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Grisbi Revisited, Tips For Beginners, Part One

by David Pardue (kalwisti)

In my pre-Linux computing life, I was a Mac person. At home, we had a Macintosh LC (with its iconic "pizza box" case) which my father generously handed down to us. Besides word processing, the Mac's secondary use was bookkeeping; it came with a copy of Quicken that kept track of our checking account for several years. Quicken and its early-1990s-style interface was my first exposure to personal finance software.

I continued with Quicken until 2007, when I bought a refurbished PC from Goodwill to experiment with Linux. While searching for FOSS alternatives to Quicken, I found mentions of GnuCash, HomeBank and Grisbi. I tried them all. My goal was to run GnuCash but at the time its learning curve was too steep for me; I ended up using Grisbi (probably ver. 0.5.9). Grisbi served me well and my impression was that its interface was the most "Quicken-like" of the three programs. (While researching this article, I read some French-language comments that users believe Grisbi is also the closest equivalent to the discontinued Microsoft Money 1991-2009.) After some time and effort, I figured out how to use GnuCash and moved away from Grisbi.

I decided to reacquaint myself with Grisbi, since I have fond memories of the app. Grisbi is one of the oldest FOSS personal finance programs; it was first released in April 2000. (GnuCash's first stable release was in 1998 -- as was HomeBank's.) It is GTK-based and cross-platform, with versions available for Linux, Windows and macOS. Grisbi is not flashy but is designed to be easy and efficient. The user interface is fairly intuitive; it feels more like navigating through an email program than accounting software. Grisbi was created by a team of French developers, so it is fully compliant with French accounting principles.

Grisbi's stated philosophy is to provide novice users with easy-to-use software that requires little or no reading of the program's documentation, while allowing advanced users to accomplish more by familiarizing themselves with the manual. Although it is presented as "personal accounting", it is also suitable for small and medium-sized nonprofit organizations.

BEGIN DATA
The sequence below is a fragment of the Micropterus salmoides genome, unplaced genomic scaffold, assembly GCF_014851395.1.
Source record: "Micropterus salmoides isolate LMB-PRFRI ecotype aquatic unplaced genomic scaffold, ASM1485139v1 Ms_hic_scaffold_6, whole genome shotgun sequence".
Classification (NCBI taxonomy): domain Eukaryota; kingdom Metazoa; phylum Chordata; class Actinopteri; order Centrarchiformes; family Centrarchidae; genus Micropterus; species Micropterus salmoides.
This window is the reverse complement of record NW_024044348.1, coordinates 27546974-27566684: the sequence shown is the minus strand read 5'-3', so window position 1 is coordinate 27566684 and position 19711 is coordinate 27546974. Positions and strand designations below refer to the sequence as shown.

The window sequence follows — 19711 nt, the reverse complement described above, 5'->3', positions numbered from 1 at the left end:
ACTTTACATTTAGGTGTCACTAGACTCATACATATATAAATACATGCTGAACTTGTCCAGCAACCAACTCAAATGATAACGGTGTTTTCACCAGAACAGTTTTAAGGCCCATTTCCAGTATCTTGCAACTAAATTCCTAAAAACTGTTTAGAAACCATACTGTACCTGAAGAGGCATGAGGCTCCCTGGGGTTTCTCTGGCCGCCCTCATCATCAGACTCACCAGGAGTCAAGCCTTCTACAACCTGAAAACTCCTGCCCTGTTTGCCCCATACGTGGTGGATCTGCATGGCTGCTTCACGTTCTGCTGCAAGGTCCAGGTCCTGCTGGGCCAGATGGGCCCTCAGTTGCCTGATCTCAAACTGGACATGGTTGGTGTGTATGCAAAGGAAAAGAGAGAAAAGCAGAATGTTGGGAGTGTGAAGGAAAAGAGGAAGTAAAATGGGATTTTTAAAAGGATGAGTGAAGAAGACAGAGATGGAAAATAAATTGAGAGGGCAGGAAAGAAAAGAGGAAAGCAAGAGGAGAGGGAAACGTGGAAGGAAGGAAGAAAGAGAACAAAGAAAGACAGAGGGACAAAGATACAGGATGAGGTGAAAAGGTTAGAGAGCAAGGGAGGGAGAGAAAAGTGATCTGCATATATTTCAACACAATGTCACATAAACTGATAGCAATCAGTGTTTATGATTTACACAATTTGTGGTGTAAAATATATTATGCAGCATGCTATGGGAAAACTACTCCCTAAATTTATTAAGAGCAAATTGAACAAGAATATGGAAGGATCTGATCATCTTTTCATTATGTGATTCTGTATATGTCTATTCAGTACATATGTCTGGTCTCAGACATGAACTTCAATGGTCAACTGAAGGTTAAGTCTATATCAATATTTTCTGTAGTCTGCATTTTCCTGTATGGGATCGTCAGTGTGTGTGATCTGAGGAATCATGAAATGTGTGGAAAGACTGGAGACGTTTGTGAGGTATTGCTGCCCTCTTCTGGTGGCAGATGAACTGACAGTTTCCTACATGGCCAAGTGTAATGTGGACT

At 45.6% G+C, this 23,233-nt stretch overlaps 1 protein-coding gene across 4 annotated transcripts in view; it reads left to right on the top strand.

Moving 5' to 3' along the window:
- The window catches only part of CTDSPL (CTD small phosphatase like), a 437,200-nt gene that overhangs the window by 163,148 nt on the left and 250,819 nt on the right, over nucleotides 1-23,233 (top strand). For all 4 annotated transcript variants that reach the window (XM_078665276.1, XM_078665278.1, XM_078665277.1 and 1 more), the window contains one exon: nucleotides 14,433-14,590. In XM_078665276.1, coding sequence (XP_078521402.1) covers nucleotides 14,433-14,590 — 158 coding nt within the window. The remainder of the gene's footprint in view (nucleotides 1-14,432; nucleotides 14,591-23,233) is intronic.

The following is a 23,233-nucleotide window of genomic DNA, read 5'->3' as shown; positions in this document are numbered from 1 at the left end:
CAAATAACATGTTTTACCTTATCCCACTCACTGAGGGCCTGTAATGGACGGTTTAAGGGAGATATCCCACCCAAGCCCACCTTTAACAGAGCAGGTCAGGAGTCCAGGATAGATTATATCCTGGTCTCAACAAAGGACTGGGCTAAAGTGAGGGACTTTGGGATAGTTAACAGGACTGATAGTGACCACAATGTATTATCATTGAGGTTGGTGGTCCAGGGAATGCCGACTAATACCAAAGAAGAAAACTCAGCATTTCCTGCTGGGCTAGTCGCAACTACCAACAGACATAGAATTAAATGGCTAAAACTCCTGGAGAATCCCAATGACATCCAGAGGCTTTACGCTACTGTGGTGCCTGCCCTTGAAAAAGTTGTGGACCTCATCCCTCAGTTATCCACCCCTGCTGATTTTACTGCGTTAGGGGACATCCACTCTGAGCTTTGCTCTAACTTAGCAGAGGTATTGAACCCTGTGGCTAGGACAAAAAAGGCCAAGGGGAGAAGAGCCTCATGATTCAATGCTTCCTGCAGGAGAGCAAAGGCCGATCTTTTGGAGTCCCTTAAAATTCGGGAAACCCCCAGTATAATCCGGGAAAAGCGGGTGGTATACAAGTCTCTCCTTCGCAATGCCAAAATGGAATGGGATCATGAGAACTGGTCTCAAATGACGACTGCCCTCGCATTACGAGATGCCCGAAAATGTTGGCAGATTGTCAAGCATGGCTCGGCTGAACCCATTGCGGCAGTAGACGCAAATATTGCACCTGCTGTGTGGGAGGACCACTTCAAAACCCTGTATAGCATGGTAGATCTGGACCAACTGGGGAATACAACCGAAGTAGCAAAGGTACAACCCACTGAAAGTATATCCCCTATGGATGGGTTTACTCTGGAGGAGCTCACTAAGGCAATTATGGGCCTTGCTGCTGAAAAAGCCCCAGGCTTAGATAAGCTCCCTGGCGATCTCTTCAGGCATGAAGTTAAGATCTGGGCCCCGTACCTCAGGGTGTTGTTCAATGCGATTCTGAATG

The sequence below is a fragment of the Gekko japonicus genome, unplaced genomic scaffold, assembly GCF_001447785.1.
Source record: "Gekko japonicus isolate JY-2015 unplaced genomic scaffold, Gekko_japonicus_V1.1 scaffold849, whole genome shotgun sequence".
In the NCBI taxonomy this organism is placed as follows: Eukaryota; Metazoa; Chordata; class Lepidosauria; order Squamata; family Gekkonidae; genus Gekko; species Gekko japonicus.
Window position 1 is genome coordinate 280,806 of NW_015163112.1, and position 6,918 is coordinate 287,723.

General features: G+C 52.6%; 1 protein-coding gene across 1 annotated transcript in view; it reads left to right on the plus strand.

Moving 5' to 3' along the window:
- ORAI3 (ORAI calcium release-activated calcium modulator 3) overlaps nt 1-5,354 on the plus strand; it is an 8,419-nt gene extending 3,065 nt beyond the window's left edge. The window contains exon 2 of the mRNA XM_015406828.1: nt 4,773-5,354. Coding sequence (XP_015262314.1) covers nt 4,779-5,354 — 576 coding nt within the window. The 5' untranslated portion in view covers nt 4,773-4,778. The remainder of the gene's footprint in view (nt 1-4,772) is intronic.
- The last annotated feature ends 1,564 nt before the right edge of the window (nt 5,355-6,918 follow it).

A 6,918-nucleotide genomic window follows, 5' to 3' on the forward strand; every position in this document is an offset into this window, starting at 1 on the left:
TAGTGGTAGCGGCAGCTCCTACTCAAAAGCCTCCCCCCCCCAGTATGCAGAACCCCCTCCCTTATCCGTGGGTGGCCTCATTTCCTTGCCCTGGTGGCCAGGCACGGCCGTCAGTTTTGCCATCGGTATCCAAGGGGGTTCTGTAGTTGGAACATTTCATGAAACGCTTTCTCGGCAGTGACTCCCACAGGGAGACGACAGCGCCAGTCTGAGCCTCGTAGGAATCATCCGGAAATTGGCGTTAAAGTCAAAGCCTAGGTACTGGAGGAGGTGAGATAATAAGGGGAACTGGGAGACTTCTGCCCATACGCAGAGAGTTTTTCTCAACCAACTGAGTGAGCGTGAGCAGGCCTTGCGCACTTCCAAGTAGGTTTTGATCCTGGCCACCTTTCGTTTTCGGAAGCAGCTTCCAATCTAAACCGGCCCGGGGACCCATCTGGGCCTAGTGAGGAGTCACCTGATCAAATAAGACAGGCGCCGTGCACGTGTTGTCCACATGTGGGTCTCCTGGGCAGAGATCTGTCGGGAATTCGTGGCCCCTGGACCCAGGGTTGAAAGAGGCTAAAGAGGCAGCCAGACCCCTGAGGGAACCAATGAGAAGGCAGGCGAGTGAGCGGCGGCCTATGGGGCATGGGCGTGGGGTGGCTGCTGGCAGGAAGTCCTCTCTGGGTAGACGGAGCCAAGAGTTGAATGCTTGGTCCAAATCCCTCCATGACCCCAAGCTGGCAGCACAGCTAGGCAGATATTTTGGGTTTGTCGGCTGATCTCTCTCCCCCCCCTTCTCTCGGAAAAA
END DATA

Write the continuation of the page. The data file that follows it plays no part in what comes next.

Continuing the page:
The current stable version of Grisbi is 2.0.5. (For the adventurous, there is also an unstable/testing branch, 2.9.90, released for Windows and macOS.) The two main developers are Pierre Biava (since 2008, working on GNU/Linux) and Ludovic Rousseau (working on macOS). Dr. Rousseau has been employed in the smart card industry for more than twenty years; he has contributed smart card-related packages to Debian since 2001.

This finance program has had two unusual names. It was originally called Gripsou, but was renamed by the developers to avoid potential trademark infringement. Gripsou is the name of Disney cartoon character Archibald Gripsou, the French equivalent of Flintheart Glomgold. For non-comics readers like me, Flintheart Glomgold is the business rival and archenemy of Scrooge McDuck, usually portrayed as selfish, sneaky and greedy -- with the goal of becoming the world's richest duck. Grisbi (pronounced "greez-bee") is argot for 'loot', 'dough', 'money'. The term is most prominently known for its use in Albert Simonin's crime novel, Touchez pas au grisbi! [Don't Touch the Loot (1953)], which was turned into a famous film starring Jean Gabin, Lino Ventura and Jeanne Moreau.

Grisbi uses single-entry accounting (like HomeBank or Quicken) rather than double-entry principles (GnuCash or KMyMoney). As a historical aside, a brief sketch of Luca Pacioli (1445-1517), the “inventor” of double-entry accounting, was featured on NPR's Planet Money podcast. The hosts interviewed Jane Gleeson-White, who wrote a biography of Pacioli. However, Grisbi is robust and perfectly adequate for home/personal accounting. I have been using Grisbi for the past twenty-three months, and the program has been as stable as a rock.

A complete tutorial is beyond the scope of this article. Today, I will limit myself to discussing some features which average users will likely need in the course of their routine data entry.

User Manual